In contrast to the random generation and world state tracking done in Minecraft, other games such as portal specialize in their ability to create believable physics as well as their signature reality bending portals. The game allows you to seamlessly move through portals and stand anywhere in between and also involves physics of items and liquids dropping and moving in a believable way. Physics is an important part of the game and can prove difficult in itself to design from a software perspective.

Aside from these however, games can be as simple as a 2 dimensional platformer that only needs to consider at a basic level the act of moving left or right and jumping, or even a turn based game that needs only consider strict choices that are given to the player to interact with the game world. Game development, just like any good software has a development cycle and will go through a development, alpha, beta, and release cycle where the software will take shape and become a finished product over time. As the game becomes more complex, bugs and other problems may arise that must be dealt with and code optimization and organization becomes important. It can involve multiple people and repository management as projects become more and more complex, too complex even for just one person to deal with. Often the gamification of a task can make it more enjoyable and rewarding to practice so why not apply this to software. If it interests you it can be a great way to practice your skills and even discover new practices that can help in other programs you create.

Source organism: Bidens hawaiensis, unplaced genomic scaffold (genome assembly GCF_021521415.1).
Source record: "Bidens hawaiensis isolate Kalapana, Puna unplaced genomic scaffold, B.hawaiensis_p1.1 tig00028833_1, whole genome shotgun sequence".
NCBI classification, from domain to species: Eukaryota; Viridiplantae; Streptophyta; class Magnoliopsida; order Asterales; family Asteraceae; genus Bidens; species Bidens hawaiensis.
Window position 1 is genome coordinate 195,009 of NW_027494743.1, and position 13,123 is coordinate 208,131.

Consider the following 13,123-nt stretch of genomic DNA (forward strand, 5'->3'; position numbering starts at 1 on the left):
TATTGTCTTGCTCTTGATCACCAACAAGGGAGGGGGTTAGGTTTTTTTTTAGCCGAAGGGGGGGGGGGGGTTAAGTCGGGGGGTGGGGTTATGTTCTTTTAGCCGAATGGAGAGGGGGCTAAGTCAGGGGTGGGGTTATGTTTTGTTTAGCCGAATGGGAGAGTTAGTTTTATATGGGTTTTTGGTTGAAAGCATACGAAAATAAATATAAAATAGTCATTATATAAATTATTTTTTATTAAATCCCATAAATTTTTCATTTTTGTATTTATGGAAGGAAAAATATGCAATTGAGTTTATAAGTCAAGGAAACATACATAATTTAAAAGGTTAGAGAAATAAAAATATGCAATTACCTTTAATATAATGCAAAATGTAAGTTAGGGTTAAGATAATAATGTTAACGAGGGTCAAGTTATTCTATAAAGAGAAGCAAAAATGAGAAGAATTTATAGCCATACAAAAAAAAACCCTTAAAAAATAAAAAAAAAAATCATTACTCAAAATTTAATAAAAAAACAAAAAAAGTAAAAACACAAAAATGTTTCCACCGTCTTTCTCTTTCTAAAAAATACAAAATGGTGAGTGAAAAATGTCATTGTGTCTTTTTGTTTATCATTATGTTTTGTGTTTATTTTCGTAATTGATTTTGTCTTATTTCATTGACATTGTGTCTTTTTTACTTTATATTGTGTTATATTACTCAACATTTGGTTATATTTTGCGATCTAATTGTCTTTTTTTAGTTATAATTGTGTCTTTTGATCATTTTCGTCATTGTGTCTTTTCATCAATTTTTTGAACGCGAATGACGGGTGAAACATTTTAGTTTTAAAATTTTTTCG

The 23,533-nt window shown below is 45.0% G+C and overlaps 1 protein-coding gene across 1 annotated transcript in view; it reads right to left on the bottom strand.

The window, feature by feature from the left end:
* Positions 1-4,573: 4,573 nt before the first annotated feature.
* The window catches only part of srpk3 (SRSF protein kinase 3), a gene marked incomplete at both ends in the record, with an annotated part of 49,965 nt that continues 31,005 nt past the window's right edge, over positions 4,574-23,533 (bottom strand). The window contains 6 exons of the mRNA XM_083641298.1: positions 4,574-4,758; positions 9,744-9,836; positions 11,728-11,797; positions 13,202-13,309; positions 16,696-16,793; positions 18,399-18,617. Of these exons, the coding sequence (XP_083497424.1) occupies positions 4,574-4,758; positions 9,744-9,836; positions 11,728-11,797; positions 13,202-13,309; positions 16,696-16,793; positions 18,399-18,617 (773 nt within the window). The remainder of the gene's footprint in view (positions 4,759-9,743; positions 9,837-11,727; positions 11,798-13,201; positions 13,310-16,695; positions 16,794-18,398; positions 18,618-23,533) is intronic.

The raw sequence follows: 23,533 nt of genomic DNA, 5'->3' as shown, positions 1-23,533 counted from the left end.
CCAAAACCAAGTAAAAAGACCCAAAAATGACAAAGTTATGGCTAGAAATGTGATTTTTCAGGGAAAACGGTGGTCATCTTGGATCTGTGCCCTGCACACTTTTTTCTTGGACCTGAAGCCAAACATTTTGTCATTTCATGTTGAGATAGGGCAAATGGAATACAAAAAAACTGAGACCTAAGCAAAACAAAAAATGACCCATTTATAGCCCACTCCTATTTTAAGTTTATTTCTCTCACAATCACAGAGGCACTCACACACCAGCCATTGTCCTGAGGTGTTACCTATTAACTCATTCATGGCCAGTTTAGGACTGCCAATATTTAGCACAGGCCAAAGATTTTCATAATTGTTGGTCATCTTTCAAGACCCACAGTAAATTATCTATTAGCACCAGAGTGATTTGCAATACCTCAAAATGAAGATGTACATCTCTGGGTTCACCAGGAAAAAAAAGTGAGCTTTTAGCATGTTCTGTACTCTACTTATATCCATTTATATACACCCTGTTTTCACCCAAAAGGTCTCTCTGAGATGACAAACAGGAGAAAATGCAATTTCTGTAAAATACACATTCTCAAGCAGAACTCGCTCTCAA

From the blog CS@Worcester – George Chyoghly CS-343 by gchyoghly and used with permission of the author. All other rights reserved by the author.

Front End Design: Bridging the Gap

               Within the modern world of computing, the creation of intuitive front-end systems is essential in the pursuit of user friendliness. Front Ends are what make a program, or website accessible to most people. Databases use front-ends to allow users to search or browse their contents in a format that is easily accessible and usually provides tools related to searching said database. Complex programs can utilize front ends to abstract the complex inner workings of said program and boil them down to a simple screen that guides the user and tells them what to do.